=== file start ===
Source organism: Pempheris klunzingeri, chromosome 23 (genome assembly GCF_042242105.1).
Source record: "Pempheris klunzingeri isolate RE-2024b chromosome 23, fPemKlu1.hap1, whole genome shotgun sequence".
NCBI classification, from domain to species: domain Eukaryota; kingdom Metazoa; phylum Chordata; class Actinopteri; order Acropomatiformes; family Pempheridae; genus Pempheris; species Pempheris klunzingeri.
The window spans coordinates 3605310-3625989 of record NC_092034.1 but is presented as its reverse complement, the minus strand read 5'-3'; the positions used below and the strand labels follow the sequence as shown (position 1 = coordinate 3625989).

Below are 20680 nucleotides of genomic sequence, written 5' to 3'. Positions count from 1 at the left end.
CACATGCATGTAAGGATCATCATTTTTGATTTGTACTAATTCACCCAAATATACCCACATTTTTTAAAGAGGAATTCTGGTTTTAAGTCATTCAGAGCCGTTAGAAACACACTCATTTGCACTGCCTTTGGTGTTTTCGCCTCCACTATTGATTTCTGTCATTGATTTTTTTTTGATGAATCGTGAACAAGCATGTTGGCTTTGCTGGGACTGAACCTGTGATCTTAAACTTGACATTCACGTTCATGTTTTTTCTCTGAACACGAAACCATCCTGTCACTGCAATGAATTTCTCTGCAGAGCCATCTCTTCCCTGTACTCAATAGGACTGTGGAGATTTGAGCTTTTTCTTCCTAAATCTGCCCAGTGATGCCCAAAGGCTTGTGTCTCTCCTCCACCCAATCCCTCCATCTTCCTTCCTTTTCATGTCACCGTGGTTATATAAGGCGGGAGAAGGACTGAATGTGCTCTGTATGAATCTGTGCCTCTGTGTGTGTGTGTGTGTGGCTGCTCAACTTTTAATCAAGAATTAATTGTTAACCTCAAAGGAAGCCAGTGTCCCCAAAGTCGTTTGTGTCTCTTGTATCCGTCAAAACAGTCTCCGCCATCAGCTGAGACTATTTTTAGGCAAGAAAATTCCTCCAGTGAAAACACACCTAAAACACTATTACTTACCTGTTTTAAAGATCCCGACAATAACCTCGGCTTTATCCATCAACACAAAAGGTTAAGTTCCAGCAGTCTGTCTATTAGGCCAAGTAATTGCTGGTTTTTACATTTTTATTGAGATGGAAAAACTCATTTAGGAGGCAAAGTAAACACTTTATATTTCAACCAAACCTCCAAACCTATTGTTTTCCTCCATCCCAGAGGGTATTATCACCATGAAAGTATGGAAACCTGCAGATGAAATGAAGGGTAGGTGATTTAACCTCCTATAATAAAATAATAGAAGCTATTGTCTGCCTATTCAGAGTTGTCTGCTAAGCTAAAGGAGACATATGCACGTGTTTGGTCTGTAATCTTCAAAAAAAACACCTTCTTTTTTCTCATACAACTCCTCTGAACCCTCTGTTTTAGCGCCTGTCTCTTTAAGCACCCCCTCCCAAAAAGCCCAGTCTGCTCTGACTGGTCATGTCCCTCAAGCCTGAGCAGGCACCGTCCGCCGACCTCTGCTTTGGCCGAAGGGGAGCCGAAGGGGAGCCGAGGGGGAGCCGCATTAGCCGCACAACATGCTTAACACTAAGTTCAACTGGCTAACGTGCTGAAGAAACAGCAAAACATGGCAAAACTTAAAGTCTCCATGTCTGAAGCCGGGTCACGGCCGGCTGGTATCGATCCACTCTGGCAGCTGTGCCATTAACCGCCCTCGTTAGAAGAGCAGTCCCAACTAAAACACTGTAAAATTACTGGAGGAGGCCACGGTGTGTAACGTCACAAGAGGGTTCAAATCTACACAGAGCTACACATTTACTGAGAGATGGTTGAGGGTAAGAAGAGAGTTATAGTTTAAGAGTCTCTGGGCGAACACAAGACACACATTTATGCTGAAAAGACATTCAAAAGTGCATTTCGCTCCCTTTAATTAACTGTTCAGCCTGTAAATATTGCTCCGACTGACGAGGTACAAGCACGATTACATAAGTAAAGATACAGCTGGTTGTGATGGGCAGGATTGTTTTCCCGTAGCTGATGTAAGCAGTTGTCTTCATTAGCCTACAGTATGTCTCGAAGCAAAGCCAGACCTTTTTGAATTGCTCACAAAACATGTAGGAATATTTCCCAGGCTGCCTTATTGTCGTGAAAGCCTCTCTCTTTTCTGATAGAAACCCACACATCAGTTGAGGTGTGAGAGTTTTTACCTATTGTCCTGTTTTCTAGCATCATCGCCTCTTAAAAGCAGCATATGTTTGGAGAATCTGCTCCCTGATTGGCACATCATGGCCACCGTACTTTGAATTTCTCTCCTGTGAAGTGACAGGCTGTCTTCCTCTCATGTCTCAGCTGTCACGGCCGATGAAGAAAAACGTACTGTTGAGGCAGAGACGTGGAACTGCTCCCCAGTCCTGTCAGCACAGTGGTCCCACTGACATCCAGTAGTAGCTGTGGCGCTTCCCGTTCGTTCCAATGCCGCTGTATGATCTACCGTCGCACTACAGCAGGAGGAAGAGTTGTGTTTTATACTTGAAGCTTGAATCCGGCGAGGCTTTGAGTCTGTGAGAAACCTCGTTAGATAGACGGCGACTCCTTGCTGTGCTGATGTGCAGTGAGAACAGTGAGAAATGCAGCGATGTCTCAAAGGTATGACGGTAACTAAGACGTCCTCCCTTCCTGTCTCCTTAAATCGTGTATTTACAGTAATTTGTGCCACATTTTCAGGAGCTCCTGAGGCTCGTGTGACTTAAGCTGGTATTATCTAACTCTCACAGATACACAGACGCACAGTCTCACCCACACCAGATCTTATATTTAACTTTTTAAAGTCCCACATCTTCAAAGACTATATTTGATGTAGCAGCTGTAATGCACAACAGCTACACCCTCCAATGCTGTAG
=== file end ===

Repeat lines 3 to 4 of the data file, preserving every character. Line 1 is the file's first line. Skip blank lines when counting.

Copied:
NCBI classification, from domain to species: domain Eukaryota; kingdom Metazoa; phylum Chordata; class Actinopteri; order Acropomatiformes; family Pempheridae; genus Pempheris; species Pempheris klunzingeri.
The window spans coordinates 3605310-3625989 of record NC_092034.1 but is presented as its reverse complement, the minus strand read 5'-3'; the positions used below and the strand labels follow the sequence as shown (position 1 = coordinate 3625989).